Page 60 of Conceal

“How did she . . . ?”

I close my eyes. Behind my lids, the images flash. Glass. So much glass. The smell of burning rubber. My head shakes as if to pull myself out of the nightmare I’m stuck in. It happened so many years ago, but it’s like I’m there right now. “Car accident.” My eyes open, and Jax is staring at me.

“I lost my dad.” His shoulders drop, his palm rubbing against his chest. I don’t think he realizes he’s doing it.

I can feel my heart lurch in my chest, but the words still leave my mouth. “I don’t have a family.” I pause to draw my bottom lip into my mouth. “Anymore.”

Unspoken questions linger in his eyes, but I won’t answer. I’m not ready.

“I’m sorry.”

“It’s okay.”

Pulling my gaze away from him, I take in the spread of food. With a reach of my arm, I place my fork in the dish and pull it up. “Let’s see if this is as good as you say it is.”

He knows the conversation is over, and like always, he gives me exactly what I need, taking his hand off mine and grabbing his own fork. He then takes a bite too. When I place the fork in my mouth, I’m not prepared for the taste explosion. Salty and sweet all at the same time.

“Oh my God,” I say with a mouth full of food. I swallow. “That is soooooo good.”

“Would I steer you wrong?” His voice is cocky and confident.

“Apparently not. Because that was legit heaven.”

“Wait until you take a sip of the milkshake.” He winks.

I grab the glass, place the straw in my mouth, and take a sip.

It’s exactly everything he says it is. And with the smirk on his face and my own moans, I sigh.

He’s right.

Best thing ever.

So good it makes me savor the moment and not dwell on the pain that was holding on to my heart only a few minutes ago.

I look at him from under my lashes. “Thank you.”

I’m not thanking him for the drink, and he knows it.

It’s so much more than that.

Before I know it, the early morning sun is peeking through the clouds.

It’s not bright, barely illuminating the black skies, but it makes me realize I’m not sure how much time has passed. I pull my phone out and check the time.

“Damn,” I say.

“What’s wrong?” Jax asks.

“I didn’t realize how late it was.”

Jax pulls his wrist up and looks at his watch. “Fuck.”

“I know.”

“I guess the saying is true,” he mutters.

“And what’s that?”

“Time flies when you’re having fun.”

I roll my eyes. “The lines get better and better,” I quip.

“You know that’s why you like me.” He smirks.

“It is. Actually.” At my words, his smile widens.

“We should go,” he says, reaching into his pocket to grab his wallet.

“I’m not letting you pay again.”

“Sure you are.”

“You’re impossible.”

“That’s the least of what I am, but you’re still not paying.”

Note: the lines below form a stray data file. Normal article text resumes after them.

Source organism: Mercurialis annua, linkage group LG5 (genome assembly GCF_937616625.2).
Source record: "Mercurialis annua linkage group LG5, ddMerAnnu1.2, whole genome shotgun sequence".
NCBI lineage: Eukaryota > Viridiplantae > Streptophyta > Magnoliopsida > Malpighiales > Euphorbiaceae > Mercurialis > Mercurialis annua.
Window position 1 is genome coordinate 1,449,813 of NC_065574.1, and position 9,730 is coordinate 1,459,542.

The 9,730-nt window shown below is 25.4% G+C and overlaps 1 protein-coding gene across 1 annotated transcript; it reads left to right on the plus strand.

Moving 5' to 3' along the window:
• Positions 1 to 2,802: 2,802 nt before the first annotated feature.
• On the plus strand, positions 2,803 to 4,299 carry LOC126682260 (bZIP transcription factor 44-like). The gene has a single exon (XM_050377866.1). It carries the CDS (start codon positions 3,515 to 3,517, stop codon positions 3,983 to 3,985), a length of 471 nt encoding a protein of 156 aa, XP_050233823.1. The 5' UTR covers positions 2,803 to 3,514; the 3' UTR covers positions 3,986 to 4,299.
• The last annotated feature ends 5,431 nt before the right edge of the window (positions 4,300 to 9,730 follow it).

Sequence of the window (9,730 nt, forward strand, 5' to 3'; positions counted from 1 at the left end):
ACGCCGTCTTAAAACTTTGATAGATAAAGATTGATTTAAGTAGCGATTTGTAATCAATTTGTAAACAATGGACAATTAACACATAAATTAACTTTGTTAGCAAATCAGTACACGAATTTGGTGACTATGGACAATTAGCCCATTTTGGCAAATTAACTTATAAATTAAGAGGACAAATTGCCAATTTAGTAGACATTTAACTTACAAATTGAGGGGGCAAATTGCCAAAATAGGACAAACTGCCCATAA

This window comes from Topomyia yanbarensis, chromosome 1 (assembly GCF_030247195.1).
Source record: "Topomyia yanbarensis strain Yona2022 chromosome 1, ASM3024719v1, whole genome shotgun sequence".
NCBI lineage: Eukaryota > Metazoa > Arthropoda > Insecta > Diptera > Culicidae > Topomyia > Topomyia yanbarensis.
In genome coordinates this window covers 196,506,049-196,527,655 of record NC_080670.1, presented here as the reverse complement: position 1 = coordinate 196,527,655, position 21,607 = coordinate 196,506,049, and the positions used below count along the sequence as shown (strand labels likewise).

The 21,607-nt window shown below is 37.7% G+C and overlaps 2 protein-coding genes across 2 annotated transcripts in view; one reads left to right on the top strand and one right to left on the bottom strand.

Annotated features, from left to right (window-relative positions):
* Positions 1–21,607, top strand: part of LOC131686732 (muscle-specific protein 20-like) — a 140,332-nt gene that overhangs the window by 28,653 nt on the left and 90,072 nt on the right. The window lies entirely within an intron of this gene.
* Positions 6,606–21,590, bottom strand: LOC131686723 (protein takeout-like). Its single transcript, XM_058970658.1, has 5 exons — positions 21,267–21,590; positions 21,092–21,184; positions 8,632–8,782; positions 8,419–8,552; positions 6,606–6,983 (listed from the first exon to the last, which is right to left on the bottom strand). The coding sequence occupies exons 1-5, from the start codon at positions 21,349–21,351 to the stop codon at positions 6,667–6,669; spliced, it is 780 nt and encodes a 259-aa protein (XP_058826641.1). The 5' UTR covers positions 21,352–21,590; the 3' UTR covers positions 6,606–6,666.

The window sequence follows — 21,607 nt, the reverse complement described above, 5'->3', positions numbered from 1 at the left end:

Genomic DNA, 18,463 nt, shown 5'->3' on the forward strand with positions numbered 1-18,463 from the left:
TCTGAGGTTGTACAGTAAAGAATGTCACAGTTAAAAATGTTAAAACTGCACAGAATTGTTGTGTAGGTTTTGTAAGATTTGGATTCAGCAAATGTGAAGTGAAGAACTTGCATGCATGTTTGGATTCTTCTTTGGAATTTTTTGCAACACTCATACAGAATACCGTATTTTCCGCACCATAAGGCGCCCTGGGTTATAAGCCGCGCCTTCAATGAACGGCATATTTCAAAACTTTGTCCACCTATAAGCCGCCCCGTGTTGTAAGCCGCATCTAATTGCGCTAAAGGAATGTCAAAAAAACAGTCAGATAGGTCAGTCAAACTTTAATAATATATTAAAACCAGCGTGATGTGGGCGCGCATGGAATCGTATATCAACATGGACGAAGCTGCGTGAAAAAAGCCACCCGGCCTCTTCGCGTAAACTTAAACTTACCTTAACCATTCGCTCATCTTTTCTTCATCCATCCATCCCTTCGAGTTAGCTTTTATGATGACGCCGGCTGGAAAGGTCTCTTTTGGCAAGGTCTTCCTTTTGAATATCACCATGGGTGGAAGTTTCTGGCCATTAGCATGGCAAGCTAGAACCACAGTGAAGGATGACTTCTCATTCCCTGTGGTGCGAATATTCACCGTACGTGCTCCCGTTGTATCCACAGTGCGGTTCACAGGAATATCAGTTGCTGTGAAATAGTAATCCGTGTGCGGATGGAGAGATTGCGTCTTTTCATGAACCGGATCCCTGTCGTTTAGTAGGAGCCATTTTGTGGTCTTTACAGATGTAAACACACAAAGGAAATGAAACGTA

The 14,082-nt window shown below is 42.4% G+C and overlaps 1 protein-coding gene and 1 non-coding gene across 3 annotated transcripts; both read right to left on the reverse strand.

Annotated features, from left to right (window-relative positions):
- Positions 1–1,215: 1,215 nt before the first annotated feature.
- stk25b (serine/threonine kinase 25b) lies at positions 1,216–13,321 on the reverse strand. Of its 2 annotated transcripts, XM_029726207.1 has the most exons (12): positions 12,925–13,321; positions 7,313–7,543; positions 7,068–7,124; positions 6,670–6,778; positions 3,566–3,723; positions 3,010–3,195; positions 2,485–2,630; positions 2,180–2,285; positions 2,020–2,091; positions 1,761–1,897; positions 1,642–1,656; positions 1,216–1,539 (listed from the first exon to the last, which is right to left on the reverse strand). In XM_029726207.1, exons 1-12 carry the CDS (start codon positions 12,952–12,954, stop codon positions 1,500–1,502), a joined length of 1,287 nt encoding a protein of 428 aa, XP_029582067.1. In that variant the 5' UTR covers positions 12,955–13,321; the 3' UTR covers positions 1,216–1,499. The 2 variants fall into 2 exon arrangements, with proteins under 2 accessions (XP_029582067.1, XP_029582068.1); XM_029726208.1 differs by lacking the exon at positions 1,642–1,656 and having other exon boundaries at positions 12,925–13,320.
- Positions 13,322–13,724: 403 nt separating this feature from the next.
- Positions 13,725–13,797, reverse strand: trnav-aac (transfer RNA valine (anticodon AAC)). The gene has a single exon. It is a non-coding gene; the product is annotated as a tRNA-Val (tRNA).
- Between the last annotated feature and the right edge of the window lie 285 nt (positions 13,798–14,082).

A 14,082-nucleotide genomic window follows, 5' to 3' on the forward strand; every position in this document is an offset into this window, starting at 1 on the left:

“Fine,” I huff, but as much as I huff, it’s not real. I appreciate him doing this for me. He throws some money on the table, and I raise my eyebrow. “We don’t even have a bill.”

“Trust me, it’s enough.”

This time, I do roll my eyes at him as he stands.

“Come on, it’s late. Let’s get you home, and maybe I’ll actually sleep an hour before work.”

“Oh my God, you have to work today?”

“I do.”

“How will you manage?”

“I’ll be fine.”

“You’ll pass out at your desk,” I say.

“Probably, but at least my brother won’t be there.”

“Well, that’s good.” I follow him out, pulling my coat tightly around my body.

“You’re cold. Do you want—”

I shake my head. “I’m fine. Plus, you’ll freeze.”

“I don’t get cold.”

“Oh yes, I forgot. You’re a superhero.”

He laughs at that and then continues to walk. “My car is right there.” He points up the block.

“Are you okay to drive?”

“Yeah, I’m good.”

“Okay.” We walk together to his car, and ever the gentleman, he opens the door. After I sit, he closes my door and walks around to the driver’s side.

We both sit in the car, heat now blasting but we don’t move.

“You do realize you have to tell me where you live?”

I can’t help but laugh. “Shit, you’re right. Stuyvesant.” I can’t believe I’ve known Jax this long and still haven’t told him this. It feels like we are old friends, like I have known him forever, but he doesn’t even know I’m basically homeless.

It makes me feel like an awful person. Like every word out of my mouth is a lie.

“Really?” he asks.

“Yeah. I’m crashing with Maggie.”

“What do you mean you’re crashing with her?”

I can feel his eyes on me.

“Not much to tell. I haven’t gotten around to finding my own place. But I will. Soon.”

I expect him to say something, but he doesn’t. He pulls the car out of the spot and weaves his way through traffic.

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